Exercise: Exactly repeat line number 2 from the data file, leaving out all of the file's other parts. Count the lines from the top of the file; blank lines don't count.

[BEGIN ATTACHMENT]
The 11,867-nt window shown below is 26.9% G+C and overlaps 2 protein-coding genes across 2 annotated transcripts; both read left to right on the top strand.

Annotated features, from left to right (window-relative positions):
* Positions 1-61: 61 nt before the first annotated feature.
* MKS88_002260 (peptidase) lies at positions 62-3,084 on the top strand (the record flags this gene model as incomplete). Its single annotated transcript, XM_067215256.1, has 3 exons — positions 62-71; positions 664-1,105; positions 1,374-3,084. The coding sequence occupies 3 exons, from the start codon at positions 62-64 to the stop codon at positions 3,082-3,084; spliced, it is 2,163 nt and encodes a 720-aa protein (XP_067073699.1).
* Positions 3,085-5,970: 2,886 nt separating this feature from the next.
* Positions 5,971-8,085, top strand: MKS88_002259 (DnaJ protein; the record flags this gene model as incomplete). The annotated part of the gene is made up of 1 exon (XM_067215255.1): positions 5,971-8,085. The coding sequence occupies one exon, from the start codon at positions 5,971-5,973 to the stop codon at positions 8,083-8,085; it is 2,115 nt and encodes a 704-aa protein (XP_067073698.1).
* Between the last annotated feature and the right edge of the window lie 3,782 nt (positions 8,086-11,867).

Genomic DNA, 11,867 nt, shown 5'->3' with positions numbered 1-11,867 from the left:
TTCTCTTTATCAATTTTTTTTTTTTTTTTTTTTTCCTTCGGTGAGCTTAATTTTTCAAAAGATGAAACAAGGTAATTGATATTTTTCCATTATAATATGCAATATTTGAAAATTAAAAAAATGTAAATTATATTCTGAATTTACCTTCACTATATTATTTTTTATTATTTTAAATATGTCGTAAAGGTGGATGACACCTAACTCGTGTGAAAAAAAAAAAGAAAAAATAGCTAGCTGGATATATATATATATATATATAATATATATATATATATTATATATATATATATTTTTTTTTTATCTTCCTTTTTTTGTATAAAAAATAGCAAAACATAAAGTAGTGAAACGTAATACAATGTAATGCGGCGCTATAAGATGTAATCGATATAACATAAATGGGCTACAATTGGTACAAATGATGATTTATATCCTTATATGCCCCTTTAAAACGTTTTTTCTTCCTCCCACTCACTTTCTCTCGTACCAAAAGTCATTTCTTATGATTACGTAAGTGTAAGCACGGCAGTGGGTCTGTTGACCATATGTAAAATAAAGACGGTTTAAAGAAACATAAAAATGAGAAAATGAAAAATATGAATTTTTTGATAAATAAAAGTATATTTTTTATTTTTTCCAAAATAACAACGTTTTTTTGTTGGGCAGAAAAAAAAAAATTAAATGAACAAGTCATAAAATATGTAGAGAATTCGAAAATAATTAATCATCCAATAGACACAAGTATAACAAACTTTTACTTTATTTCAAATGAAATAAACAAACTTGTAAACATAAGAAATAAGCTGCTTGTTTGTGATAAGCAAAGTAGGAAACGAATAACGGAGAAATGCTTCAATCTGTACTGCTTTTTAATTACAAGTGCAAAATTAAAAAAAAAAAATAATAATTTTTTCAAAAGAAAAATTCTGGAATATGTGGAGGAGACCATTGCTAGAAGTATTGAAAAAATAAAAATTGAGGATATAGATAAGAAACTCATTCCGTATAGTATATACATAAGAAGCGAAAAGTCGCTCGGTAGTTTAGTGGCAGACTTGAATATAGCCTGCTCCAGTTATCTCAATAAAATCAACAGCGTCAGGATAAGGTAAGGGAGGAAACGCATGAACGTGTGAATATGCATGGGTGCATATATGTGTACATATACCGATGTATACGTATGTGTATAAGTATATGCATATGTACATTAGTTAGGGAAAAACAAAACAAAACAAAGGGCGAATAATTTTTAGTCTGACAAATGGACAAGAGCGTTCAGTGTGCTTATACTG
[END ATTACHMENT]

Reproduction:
Annotated features, from left to right (window-relative positions):